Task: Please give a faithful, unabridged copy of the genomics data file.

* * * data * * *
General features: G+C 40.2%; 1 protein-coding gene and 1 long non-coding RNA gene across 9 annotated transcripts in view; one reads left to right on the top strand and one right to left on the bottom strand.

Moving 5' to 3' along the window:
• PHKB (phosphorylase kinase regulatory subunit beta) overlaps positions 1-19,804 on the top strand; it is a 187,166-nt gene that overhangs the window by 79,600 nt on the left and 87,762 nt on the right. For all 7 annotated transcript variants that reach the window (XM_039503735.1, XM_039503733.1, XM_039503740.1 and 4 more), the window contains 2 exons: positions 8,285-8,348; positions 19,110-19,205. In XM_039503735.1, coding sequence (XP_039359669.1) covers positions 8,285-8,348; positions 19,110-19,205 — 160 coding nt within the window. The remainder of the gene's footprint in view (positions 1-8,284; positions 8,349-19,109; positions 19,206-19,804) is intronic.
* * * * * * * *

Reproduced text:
General features: G+C 40.2%; 1 protein-coding gene and 1 long non-coding RNA gene across 9 annotated transcripts in view; one reads left to right on the top strand and one right to left on the bottom strand.

Moving 5' to 3' along the window:
• PHKB (phosphorylase kinase regulatory subunit beta) overlaps positions 1-19,804 on the top strand; it is a 187,166-nt gene that overhangs the window by 79,600 nt on the left and 87,762 nt on the right. For all 7 annotated transcript variants that reach the window (XM_039503735.1, XM_039503733.1, XM_039503740.1 and 4 more), the window contains 2 exons: positions 8,285-8,348; positions 19,110-19,205. In XM_039503735.1, coding sequence (XP_039359669.1) covers positions 8,285-8,348; positions 19,110-19,205 — 160 coding nt within the window. The remainder of the gene's footprint in view (positions 1-8,284; positions 8,349-19,109; positions 19,206-19,804) is intronic.